Dr. Jala Makhzoumi is the laureate of the 2021 Sir Geoffrey Jellicoe Award
At a virtual award’s ceremony on 18th August 2021, as a part of the opening ceremony of IFLA’s World Congress 2020 taking place in George Town, Penang, Malaysia; IFLA President James Hayter announced Iraqi Dr. Jala Makhzoumi as the laureate of the 2021 Sir Geoffrey Jellicoe Award.
Jane Findlay president of the Landscape Insitute (LI) on behalf of IFLA’s president, bestowed the award to Dr. Jala in a pre-recorded event that took place in Birmingham, UK.
Dr. Jala Makhzoumi received the bachelor degree in architecture from the University of Baghdad, Iraq, a Master degree in Environmental Design at Yale University and
Doctor in Landscape Architecture at Sheffield University. Jala is a prominent figure in Landscape Architecture in the Middle East.
Jala has developed her work of landscape architecture in different parts of the world, due to circumstances beyond choice, in different contexts and landscapes.
Jala’s expertise is in ecological landscape design and planning where she applies a holistic, developmental approach to mediate community needs with ecosystem health, biodiversity protection and landscape heritage conservation.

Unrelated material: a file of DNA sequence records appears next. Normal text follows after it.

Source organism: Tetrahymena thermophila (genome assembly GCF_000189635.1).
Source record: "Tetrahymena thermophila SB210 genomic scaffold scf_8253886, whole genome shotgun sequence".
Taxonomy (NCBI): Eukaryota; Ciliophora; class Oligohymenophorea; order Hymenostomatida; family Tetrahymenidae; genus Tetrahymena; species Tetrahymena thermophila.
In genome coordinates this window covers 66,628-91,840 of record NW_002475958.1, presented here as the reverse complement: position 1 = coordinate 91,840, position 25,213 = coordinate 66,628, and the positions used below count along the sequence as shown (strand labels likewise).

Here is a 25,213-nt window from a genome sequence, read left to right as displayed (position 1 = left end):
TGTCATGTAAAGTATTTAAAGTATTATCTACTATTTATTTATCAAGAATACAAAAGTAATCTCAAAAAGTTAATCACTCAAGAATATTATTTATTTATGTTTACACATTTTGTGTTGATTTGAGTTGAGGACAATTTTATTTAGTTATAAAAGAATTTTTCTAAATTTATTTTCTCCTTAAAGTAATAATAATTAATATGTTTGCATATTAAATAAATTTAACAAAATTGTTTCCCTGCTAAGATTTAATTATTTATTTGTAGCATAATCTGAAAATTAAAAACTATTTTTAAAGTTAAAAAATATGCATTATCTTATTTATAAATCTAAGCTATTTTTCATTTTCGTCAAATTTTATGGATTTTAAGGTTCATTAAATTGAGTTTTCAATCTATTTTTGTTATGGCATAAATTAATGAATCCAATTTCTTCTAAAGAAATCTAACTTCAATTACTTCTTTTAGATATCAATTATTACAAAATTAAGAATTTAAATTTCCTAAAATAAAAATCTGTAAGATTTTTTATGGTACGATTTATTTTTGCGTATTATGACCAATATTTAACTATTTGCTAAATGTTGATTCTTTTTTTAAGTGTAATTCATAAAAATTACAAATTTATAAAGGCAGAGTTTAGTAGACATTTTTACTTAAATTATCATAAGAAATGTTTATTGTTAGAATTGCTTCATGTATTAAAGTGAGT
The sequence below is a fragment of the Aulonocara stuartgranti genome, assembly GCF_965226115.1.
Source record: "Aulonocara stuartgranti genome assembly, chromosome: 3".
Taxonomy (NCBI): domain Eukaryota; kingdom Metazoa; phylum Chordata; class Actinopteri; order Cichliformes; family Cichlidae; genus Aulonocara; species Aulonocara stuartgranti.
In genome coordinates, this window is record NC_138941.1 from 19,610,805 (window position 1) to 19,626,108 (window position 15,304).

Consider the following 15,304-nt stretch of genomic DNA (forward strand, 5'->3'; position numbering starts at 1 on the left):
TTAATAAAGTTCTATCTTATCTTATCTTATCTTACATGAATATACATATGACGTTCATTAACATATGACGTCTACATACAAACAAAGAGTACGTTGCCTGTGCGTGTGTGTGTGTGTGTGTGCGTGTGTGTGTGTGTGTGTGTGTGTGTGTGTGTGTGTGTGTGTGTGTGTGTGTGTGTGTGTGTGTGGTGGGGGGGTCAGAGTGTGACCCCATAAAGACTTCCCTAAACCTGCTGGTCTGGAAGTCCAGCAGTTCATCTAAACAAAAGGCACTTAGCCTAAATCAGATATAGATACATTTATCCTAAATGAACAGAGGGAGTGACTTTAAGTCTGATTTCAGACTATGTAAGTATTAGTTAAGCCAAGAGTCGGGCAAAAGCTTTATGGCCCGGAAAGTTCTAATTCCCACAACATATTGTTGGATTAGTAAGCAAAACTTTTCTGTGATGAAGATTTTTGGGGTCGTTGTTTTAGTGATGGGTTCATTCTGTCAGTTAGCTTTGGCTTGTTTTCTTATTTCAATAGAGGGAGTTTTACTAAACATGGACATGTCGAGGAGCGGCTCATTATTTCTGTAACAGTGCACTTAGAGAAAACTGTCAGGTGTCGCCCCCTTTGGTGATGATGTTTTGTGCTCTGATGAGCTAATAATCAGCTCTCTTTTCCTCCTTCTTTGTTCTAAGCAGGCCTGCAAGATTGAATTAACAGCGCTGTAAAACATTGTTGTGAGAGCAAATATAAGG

Her professional and academic expertise includes postwar recovery, energy efficient site planning and sustainable urban greening.
She has served as landscape planning consultant to the Damascus master plan 2030, Saida Urban Sustainable Development Strategy 2015, Baghdad Comprehensive City Development Plan 2030 and the conservation and revitalization of the historic holy towns of Kadhimia and Najaf.
In 2013 Jala co-established UNIT44, a Lebanon based design and planning practice offering a wide range of services in architecture, landscape architecture, ecological planning and urban design.
In 2001 she co-founded the BS in Landscape Design and Ecosystem Managment. She has many research publications and books in the field of landscape. In 2007 she co-founded the Cambridge Centre for Landscape and People in Cambridge. Jala serves on the editorial board of Landscape Research and the Journal for Marine and Island Culture.
Her publications include Ecological Landscape Design and Planning: the Mediterranean Context, co-author Pungetti (Spon, 1999) and The Right to Landscape, contesting landscape and human rights, co-editors Egoz and Pungetti (Ashgate, 2012) and Horizon 101 (Dar Qonboz, 2010) a reflective collection of paintings and prose on landscape and identity.
Jala became also an activist, being able to provide alternative visions and protect sensitive sites and communities threatened by real estate development in a region where rapid urbanization is drastically shaping the local environment.
Jala was the recipient of the first Tamayouz Women in Architecture and Construction Award in 2013.
Jala describes how she faces and has developed her career: